The Sun Will Come Out Tomorrow
At a book signing on the Mississippi Gulf Coast last week, I was hit with a blinding jolt of reality.
I have been a victim of out-of-sight out-of-mind Katrina apathy. My hometown of Hattiesburg was hit hard. Yet we bounced back quickly.
At Pass Christian Books— a small, independent bookstore which used to overlook the Gulf of Mexico— business is not the same. As with most beachfront structures in Pass Christian— and all along the Gulf front in the post-Katrina world— only a slab of concrete remains.
Pass Christian Books has moved five miles north of the beach to Delisle, Miss. until the city’s infrastructure is restored.
I am a huge fan of the old-line seafood restaurants of the Mississippi Gulf Coast. I have fond memories of eating at Baricev’s, The Friendship House, McElroy’s, and the like. I have always encouraged support of the independent restaurants of the Coast.
One restaurant that I must have passed a thousand times, but never once visited was Annie’s at Henderson Point. As with most of the independent restaurants within a few blocks of the Gulf, Annie’s was a casualty of Katrina. They, too, moved to Delisle after the storm.
As Wyatt Waters and I signed books we ordered a cup of gumbo from the newly relocated Annie’s (now Café Annie located next door to the bookstore). The gumbo was rich, the roux was dark, and it had the distinct taste of a well-made crab stock in the foreground.
As I finished my gumbo, I felt an overwhelming pang of guilt for not visiting Annie’s in its original location.
Annie’s restaurant opened on Henderson Point in 1928. The family-run operation withstood three hurricanes, two fires, and everything that Mother Nature could throw at it until Katrina blew through the Coast in 2005.
Annie Lutz— who recently celebrated her 89th birthday—has been working in the restaurant since she was a little girl and still mans the cash register out front. Her niece, Jackie Jex, says that Annie’s been there “Since she was able to reach the counter.”
Annie lived her entire life in an apartment attached to the restaurant. It’s gone, too.
In addition to excellent seafood gumbo, Café Annie serves a full array of old-line Coast favorites such as Trout Amandine, broiled fish, and Italian-inspired seafood dishes which have been the mainstay of independent Gulf Coast restaurants for over a century. As Jex gave me an oral history of the restaurant while pointing to photographs on the walls, I lamented the fact that I would never again know the restaurant in its original state.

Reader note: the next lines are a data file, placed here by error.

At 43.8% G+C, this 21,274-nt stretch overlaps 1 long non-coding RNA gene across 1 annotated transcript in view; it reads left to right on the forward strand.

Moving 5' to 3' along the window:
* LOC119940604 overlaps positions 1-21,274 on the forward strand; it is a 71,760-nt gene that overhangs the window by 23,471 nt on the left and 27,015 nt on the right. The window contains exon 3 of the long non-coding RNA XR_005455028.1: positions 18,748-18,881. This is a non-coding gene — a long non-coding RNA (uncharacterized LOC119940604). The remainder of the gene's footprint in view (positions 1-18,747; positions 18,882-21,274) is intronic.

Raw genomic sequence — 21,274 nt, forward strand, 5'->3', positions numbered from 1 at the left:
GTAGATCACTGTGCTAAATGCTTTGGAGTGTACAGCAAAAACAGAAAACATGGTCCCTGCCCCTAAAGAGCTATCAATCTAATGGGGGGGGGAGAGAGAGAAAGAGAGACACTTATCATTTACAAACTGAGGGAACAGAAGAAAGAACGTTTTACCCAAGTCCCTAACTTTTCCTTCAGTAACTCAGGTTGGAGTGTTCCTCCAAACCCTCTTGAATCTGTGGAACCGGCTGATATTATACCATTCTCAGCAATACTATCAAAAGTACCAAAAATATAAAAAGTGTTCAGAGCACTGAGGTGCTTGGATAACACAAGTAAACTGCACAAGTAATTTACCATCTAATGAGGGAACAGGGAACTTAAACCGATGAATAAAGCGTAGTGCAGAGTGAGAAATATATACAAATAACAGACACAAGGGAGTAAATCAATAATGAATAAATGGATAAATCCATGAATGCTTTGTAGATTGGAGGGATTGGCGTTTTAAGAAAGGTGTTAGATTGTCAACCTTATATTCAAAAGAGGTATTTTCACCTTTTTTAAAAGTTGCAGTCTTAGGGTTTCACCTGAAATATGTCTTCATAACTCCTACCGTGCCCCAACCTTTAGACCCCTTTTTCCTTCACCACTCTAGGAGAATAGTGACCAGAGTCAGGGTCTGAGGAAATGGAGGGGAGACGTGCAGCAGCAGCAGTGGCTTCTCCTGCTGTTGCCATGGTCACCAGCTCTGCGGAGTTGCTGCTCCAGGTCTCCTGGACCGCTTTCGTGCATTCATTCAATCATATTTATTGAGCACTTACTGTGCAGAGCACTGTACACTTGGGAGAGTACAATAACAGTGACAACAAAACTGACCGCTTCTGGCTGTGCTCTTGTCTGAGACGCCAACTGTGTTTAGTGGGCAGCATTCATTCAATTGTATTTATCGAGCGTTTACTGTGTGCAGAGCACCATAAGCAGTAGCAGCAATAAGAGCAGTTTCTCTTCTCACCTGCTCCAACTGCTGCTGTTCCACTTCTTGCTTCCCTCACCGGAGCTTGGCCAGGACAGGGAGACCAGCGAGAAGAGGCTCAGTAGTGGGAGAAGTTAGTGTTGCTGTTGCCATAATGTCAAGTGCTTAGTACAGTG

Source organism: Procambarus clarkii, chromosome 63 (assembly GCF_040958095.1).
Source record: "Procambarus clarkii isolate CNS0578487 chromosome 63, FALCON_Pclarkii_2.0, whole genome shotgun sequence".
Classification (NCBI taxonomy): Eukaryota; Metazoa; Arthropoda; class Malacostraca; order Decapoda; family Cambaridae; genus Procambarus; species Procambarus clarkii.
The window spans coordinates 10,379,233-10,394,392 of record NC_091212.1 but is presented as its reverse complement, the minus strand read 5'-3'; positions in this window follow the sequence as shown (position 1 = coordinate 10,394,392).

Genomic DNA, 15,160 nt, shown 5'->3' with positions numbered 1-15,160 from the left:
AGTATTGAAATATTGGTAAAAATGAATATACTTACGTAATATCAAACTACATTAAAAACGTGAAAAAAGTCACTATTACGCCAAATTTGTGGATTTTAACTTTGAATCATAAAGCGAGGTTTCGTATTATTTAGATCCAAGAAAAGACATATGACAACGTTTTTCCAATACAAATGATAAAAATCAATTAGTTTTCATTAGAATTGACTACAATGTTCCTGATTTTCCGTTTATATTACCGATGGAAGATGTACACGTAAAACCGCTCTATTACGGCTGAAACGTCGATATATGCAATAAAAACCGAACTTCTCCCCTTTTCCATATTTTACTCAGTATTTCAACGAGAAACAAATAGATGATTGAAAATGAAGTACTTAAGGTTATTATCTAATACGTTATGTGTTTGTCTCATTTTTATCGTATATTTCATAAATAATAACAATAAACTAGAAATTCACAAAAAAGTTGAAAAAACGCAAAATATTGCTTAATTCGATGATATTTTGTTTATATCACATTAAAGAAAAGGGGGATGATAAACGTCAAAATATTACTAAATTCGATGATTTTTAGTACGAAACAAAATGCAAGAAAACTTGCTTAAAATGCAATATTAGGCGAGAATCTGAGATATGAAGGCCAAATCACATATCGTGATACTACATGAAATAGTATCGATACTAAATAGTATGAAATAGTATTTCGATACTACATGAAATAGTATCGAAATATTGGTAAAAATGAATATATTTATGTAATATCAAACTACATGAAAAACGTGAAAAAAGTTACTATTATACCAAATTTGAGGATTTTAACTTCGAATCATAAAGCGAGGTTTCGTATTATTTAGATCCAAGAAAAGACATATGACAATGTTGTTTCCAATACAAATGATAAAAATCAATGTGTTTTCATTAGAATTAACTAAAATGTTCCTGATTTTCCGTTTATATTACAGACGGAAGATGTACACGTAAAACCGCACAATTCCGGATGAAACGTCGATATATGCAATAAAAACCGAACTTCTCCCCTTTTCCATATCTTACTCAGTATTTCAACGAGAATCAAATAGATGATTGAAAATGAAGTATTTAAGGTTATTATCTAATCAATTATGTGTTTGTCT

The day before the Coast book signing, I was at a book event in New Orleans. During a conversation with a New Orleans customer, Hurricane Katrina came up. As the conversation moved to national attention and national media coverage of the event in the months following the storm, the New Orleans woman apologized to me for all of the coverage that they received and offered an, “I’m sorry” saying Mississippians hadn’t received enough of the attention.
I told her that everything is O.K. We never wanted a lot of attention. We took care of ourselves, we took care of our neighbors, and our governor took care of the rest.
To a person, everyone who bought books at the Pass Christian book signing had lost all of their cookbooks— and their homes along with them— to the storm. No one complained. No one seemed resentful. They had gotten on with their daily lives and to the business of rebuilding the Coast. “It’s only stuff,” one woman commented.
It’s people like Scott Naugle at Pass Christian Books, Annie Lutz at Café Annie, and the customers of those, and many other, businesses who have rolled up their sleeves and are back fighting the good fight— the daily fight, the hard fight— and doing business in what remains of a storm-ravaged community.
At Café Annie, 80 years of Gulf Coast restaurant history have been reduced to a small wall of black and white 8 x 10 photographs. There are hundreds of businesses with similar stories all along the Gulf. Let’s throw apathy to the wind and keep them in sight, and in mind, during the holiday shopping season, and throughout the coming years.
Shrimp and Okra Gumbo
1 /2 cup Canola oil
3 /4 cup Flour
2 Tbl File powder
1 cup Onion, diced
1 /2 cup Celery, diced
1 /2 cup Bell pepper, diced
1 1 /2 cups Fresh okra, sliced
2 Tbl Garlic, minced
1 1 /2 lbs Shrimp, small
2 tsp Salt
1 1 /2 tsp Black pepper
2 tsp Creole Seasoning
1 tsp Thyme, dry
1 cup Tomatoes, diced, canned or fresh
2 quarts Shrimp stock
1 Tbl Hot Sauce
1 /4 tsp Cayenne pepper
2 cups cooked white rice
In a large skillet, combine oil, flour and file powder to form a roux. Cook over medium heat, stirring often until roux is very dark (be careful not to burn). Add
vegetables, garlic, spices and shrimp and continue to cook for five to seven minutes, stirring constantly to prevent burning. Meanwhile, bring shrimp stock and tomatoes to a boil. Slowly add roux mixture to boiling stock and mix well. Lower heat to a slow simmer, and cook 10 more minutes. Add hot sauce and cayenne pepper.
To serve, place 2-3 tablespoons of rice in a bowl then pour the hot gumbo over the rice.
Yield: 1 gallon